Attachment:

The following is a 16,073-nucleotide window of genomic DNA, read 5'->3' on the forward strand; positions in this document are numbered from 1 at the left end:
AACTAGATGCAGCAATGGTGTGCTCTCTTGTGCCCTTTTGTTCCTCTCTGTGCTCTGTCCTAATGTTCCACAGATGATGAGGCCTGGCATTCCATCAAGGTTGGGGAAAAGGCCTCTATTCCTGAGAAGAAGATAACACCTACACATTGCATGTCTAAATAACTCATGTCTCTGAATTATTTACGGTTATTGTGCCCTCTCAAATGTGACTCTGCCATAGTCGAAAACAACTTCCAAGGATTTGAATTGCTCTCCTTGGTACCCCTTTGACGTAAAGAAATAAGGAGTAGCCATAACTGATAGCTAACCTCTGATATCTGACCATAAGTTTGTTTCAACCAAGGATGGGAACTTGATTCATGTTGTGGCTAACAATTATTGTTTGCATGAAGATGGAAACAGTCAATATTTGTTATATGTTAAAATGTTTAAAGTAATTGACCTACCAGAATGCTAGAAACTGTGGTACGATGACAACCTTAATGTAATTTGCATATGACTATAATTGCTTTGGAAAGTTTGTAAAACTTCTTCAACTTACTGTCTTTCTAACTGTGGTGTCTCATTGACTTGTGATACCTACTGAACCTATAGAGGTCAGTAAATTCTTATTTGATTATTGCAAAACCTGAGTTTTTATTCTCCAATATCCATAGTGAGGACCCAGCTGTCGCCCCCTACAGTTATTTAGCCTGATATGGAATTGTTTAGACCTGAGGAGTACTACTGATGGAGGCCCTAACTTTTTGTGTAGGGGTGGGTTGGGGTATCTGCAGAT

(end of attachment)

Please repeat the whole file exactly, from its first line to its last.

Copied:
The following is a 16,073-nucleotide window of genomic DNA, read 5'->3' on the forward strand; positions in this document are numbered from 1 at the left end:
AACTAGATGCAGCAATGGTGTGCTCTCTTGTGCCCTTTTGTTCCTCTCTGTGCTCTGTCCTAATGTTCCACAGATGATGAGGCCTGGCATTCCATCAAGGTTGGGGAAAAGGCCTCTATTCCTGAGAAGAAGATAACACCTACACATTGCATGTCTAAATAACTCATGTCTCTGAATTATTTACGGTTATTGTGCCCTCTCAAATGTGACTCTGCCATAGTCGAAAACAACTTCCAAGGATTTGAATTGCTCTCCTTGGTACCCCTTTGACGTAAAGAAATAAGGAGTAGCCATAACTGATAGCTAACCTCTGATATCTGACCATAAGTTTGTTTCAACCAAGGATGGGAACTTGATTCATGTTGTGGCTAACAATTATTGTTTGCATGAAGATGGAAACAGTCAATATTTGTTATATGTTAAAATGTTTAAAGTAATTGACCTACCAGAATGCTAGAAACTGTGGTACGATGACAACCTTAATGTAATTTGCATATGACTATAATTGCTTTGGAAAGTTTGTAAAACTTCTTCAACTTACTGTCTTTCTAACTGTGGTGTCTCATTGACTTGTGATACCTACTGAACCTATAGAGGTCAGTAAATTCTTATTTGATTATTGCAAAACCTGAGTTTTTATTCTCCAATATCCATAGTGAGGACCCAGCTGTCGCCCCCTACAGTTATTTAGCCTGATATGGAATTGTTTAGACCTGAGGAGTACTACTGATGGAGGCCCTAACTTTTTGTGTAGGGGTGGGTTGGGGTATCTGCAGAT